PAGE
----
5. It is absurd for councils to tell citizens to beware of the coronavirus while still expecting them to put out rubbish for recycling. I have long thought that recycling bins and boxes are a major cause of cross infection within our communities. Bin men (sorry, `community recycling consultantsí) touch hundreds of bins and when you pick up your recycling boxes they will be as full of bugs as a municipal lavatory. Bin men may wear gloves but that wonít stop the spreading of bugs. When you pick up all your bins you will be exposed to all the bugs left on the recycling boxes. The more boxes there are, the greater the risk will be. Councils would help cut the spread of infection by reverting to weekly black bag collections only. Black bags spread no bugs.
6. The Daily Telegraph is not alone in hiding material about the coronavirus behind its pay wall. I see that The Sunday Times is doing the same thing. Shame on them. If this is a national crisis, how about a bit more public spirit?
7. Why, when tests for coronavirus are allegedly only available to those who are seriously ill in hospital, are we constantly being told that football A or celebrity B have tested positive? Giving priority tests to those who have a little notoriety is surely unacceptable.
8. The ECB has recommended the suspension of all forms of recreational cricket. Amateur football clubs are shut. And there is talk of golf clubs closing. I understand that sweaty gyms have to close but if outdoor amateur sports are shut down for long there is going to be a massive rise in obesity and all the associated diseases. As long as players donít use a communal changing room it does not seem beyond the wit of man to ensure that the players keep their distance from one another. Players really donít have to hug one another.
9. Critics crouched in safe anonymity behind their screens and keyboards, seem determined to intimidate anyone offering a rational, alternative view about anything. Calling me a quack or a crank doesnít really seem to help anyone. I have seen it suggested that my thoughts are irrelevant because I am not a registered and licensed medical practitioner. Like the majority of retired doctors I had to relinquish my licence when the GMC introduced its bureaucratic revalidation scheme. Iím certainly not forcing my thoughts on anyone. Visiting this site is still voluntary.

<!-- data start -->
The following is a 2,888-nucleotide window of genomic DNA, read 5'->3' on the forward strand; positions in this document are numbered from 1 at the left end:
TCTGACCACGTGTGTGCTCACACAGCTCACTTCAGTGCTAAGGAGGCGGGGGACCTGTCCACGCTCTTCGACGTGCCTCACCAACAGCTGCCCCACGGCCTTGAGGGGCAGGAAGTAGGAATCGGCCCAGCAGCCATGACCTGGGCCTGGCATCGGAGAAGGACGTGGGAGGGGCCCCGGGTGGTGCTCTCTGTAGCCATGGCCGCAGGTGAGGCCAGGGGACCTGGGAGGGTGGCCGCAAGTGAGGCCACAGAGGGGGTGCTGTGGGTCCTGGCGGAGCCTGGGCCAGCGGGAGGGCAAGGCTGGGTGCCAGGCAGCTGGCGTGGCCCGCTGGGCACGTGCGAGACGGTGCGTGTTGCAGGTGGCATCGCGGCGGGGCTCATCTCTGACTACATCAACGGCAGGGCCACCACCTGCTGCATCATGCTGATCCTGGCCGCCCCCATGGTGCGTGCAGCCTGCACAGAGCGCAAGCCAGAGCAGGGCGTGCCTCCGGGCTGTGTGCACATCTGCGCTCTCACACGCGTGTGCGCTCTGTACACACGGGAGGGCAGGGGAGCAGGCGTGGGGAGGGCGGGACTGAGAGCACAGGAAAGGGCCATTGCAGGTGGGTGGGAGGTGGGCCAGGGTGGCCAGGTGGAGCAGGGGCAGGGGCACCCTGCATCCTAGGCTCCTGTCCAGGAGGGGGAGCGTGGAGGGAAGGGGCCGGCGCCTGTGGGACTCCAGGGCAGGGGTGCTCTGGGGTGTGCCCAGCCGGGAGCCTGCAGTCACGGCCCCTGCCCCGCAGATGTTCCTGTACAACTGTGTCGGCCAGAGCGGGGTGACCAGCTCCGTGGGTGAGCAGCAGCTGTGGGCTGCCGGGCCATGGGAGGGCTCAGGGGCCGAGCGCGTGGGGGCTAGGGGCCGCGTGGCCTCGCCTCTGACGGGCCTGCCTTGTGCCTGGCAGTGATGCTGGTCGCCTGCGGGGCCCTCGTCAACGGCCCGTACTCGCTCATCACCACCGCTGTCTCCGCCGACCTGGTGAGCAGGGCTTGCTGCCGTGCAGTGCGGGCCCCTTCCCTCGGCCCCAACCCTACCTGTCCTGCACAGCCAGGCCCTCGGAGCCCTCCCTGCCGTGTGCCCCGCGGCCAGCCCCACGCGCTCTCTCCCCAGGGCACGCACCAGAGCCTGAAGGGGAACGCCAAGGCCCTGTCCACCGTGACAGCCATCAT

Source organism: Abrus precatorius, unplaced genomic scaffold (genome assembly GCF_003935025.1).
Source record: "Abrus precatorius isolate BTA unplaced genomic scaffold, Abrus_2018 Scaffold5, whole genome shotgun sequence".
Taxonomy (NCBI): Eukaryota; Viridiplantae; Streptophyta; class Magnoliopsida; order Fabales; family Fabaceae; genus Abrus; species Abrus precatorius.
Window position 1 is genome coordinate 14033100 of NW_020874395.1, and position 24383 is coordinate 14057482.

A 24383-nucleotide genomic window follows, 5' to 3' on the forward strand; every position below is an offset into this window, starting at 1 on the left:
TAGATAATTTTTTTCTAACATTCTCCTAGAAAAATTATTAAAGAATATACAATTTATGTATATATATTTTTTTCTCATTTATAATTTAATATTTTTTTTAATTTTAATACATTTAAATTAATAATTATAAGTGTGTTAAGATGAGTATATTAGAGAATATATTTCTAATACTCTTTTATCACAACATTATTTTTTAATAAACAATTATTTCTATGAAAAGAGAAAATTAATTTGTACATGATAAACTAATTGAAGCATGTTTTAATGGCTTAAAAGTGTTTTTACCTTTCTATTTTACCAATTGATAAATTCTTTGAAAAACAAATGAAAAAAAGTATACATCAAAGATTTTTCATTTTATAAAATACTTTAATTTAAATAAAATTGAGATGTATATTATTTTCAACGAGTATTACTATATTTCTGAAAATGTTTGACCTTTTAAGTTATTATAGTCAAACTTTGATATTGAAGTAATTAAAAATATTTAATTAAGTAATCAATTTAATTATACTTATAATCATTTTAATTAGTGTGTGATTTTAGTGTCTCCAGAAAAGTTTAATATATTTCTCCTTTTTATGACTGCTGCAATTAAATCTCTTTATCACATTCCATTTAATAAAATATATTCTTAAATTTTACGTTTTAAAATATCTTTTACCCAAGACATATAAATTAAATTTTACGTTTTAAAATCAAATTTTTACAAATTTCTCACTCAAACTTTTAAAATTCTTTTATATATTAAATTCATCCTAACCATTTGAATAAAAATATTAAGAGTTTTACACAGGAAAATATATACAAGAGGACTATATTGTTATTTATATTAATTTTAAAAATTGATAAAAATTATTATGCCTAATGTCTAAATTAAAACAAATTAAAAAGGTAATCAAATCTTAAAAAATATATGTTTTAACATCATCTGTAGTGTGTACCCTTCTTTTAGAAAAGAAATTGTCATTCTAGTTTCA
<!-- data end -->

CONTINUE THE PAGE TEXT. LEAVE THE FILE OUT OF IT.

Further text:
10. Suggestions have been made, and are no doubt being considered, that Brexit should be reversed and that Britain should stay in the EU in order to help the economic recovery of all European Nations. Looking at the EUís behaviour over the last month or so I would have thought it was clear that Brexit was the right decision. There does not seem to be a usefully coherent EU policy about the coronavirus. Individual countries are making their own decisions and there has been no apparent leadership from the EU.
11. When this is over there will, without doubt, be a major, global economic crisis. The longer it takes the bigger the problem will be. Despite the Governmentís intervention it seems likely that unemployment will soar, property values will fall, businesses will go bust and investments and pensions will have lost much of their value. Taxes will have to rise considerably. According to a paper entitled `Mortality following unemployment during an economic downturn: Swedish register-based cohort studyí which was published in the BMJ it is older men who are particularly at risk of dying if they are made unemployed. Itís time for us all to assume that there is going to be a future and to start making plans for it. If plans arenít made then my fear is that the death rate from the consequences of the remedies introduced to control the coronavirus could well exceed the death from the virus itself.
12. Ron Templeman telephoned a newspaper and asked if they did not think it would help to tell us how many people were recovering from the coronavirus infection. He reports that he was told that people donít like good news. Well, this time I think theyíre wrong.
Copyright Vernon Coleman March 23rd 2020